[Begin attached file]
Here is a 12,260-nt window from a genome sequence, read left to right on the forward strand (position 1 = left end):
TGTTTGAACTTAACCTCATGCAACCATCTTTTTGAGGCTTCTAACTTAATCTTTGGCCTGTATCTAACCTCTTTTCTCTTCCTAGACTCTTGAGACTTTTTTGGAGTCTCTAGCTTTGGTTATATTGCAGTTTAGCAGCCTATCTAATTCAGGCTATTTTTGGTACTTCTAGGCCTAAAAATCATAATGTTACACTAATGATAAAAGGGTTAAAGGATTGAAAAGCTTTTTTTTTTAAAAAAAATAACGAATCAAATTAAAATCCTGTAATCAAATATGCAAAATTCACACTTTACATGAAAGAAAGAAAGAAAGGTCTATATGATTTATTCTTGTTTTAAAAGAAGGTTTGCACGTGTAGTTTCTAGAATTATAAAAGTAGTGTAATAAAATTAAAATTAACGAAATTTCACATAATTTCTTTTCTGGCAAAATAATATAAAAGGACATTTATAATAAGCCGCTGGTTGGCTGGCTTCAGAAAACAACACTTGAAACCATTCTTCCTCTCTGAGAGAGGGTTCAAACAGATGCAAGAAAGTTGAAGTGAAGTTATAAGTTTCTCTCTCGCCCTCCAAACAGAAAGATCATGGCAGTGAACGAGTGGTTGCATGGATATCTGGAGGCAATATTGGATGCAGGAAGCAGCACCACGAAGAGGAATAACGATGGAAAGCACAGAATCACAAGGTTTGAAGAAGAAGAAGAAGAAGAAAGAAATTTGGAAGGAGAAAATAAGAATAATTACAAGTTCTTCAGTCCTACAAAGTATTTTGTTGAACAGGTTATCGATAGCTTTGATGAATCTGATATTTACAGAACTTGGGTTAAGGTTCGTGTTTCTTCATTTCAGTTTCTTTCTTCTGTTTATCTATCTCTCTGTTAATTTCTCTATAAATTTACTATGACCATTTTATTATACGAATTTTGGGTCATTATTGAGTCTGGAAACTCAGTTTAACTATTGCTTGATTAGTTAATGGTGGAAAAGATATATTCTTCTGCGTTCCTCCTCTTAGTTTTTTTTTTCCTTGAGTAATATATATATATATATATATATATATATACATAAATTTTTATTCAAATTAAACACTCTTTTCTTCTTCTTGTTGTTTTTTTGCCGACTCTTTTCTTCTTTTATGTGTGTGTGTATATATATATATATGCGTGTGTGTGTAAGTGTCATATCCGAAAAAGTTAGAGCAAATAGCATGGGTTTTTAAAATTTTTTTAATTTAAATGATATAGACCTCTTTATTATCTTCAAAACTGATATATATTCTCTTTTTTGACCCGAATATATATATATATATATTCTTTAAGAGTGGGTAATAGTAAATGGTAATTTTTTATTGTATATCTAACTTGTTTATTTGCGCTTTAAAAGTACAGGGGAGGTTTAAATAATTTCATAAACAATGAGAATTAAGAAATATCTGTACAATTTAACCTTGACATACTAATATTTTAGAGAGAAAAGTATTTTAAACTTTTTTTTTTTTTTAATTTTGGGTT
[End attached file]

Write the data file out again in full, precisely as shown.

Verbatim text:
Here is a 12,260-nt window from a genome sequence, read left to right on the forward strand (position 1 = left end):
TGTTTGAACTTAACCTCATGCAACCATCTTTTTGAGGCTTCTAACTTAATCTTTGGCCTGTATCTAACCTCTTTTCTCTTCCTAGACTCTTGAGACTTTTTTGGAGTCTCTAGCTTTGGTTATATTGCAGTTTAGCAGCCTATCTAATTCAGGCTATTTTTGGTACTTCTAGGCCTAAAAATCATAATGTTACACTAATGATAAAAGGGTTAAAGGATTGAAAAGCTTTTTTTTTTAAAAAAAATAACGAATCAAATTAAAATCCTGTAATCAAATATGCAAAATTCACACTTTACATGAAAGAAAGAAAGAAAGGTCTATATGATTTATTCTTGTTTTAAAAGAAGGTTTGCACGTGTAGTTTCTAGAATTATAAAAGTAGTGTAATAAAATTAAAATTAACGAAATTTCACATAATTTCTTTTCTGGCAAAATAATATAAAAGGACATTTATAATAAGCCGCTGGTTGGCTGGCTTCAGAAAACAACACTTGAAACCATTCTTCCTCTCTGAGAGAGGGTTCAAACAGATGCAAGAAAGTTGAAGTGAAGTTATAAGTTTCTCTCTCGCCCTCCAAACAGAAAGATCATGGCAGTGAACGAGTGGTTGCATGGATATCTGGAGGCAATATTGGATGCAGGAAGCAGCACCACGAAGAGGAATAACGATGGAAAGCACAGAATCACAAGGTTTGAAGAAGAAGAAGAAGAAGAAAGAAATTTGGAAGGAGAAAATAAGAATAATTACAAGTTCTTCAGTCCTACAAAGTATTTTGTTGAACAGGTTATCGATAGCTTTGATGAATCTGATATTTACAGAACTTGGGTTAAGGTTCGTGTTTCTTCATTTCAGTTTCTTTCTTCTGTTTATCTATCTCTCTGTTAATTTCTCTATAAATTTACTATGACCATTTTATTATACGAATTTTGGGTCATTATTGAGTCTGGAAACTCAGTTTAACTATTGCTTGATTAGTTAATGGTGGAAAAGATATATTCTTCTGCGTTCCTCCTCTTAGTTTTTTTTTTCCTTGAGTAATATATATATATATATATATATATATATACATAAATTTTTATTCAAATTAAACACTCTTTTCTTCTTCTTGTTGTTTTTTTGCCGACTCTTTTCTTCTTTTATGTGTGTGTGTATATATATATATATGCGTGTGTGTGTAAGTGTCATATCCGAAAAAGTTAGAGCAAATAGCATGGGTTTTTAAAATTTTTTTAATTTAAATGATATAGACCTCTTTATTATCTTCAAAACTGATATATATTCTCTTTTTTGACCCGAATATATATATATATATATTCTTTAAGAGTGGGTAATAGTAAATGGTAATTTTTTATTGTATATCTAACTTGTTTATTTGCGCTTTAAAAGTACAGGGGAGGTTTAAATAATTTCATAAACAATGAGAATTAAGAAATATCTGTACAATTTAACCTTGACATACTAATATTTTAGAGAGAAAAGTATTTTAAACTTTTTTTTTTTTTTAATTTTGGGTT